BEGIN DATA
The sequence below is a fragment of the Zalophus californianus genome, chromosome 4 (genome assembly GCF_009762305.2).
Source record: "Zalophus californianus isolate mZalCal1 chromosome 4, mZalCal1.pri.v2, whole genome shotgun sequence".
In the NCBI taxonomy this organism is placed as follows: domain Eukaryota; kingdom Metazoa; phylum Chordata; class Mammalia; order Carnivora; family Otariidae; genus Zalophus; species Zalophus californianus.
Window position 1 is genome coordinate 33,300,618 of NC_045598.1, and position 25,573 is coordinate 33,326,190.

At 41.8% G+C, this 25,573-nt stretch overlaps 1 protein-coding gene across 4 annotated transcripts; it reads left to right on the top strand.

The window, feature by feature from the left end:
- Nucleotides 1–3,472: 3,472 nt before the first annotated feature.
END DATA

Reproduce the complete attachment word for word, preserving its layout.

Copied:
The sequence below is a fragment of the Zalophus californianus genome, chromosome 4 (genome assembly GCF_009762305.2).
Source record: "Zalophus californianus isolate mZalCal1 chromosome 4, mZalCal1.pri.v2, whole genome shotgun sequence".
In the NCBI taxonomy this organism is placed as follows: domain Eukaryota; kingdom Metazoa; phylum Chordata; class Mammalia; order Carnivora; family Otariidae; genus Zalophus; species Zalophus californianus.
Window position 1 is genome coordinate 33,300,618 of NC_045598.1, and position 25,573 is coordinate 33,326,190.

At 41.8% G+C, this 25,573-nt stretch overlaps 1 protein-coding gene across 4 annotated transcripts; it reads left to right on the top strand.

The window, feature by feature from the left end:
- Nucleotides 1–3,472: 3,472 nt before the first annotated feature.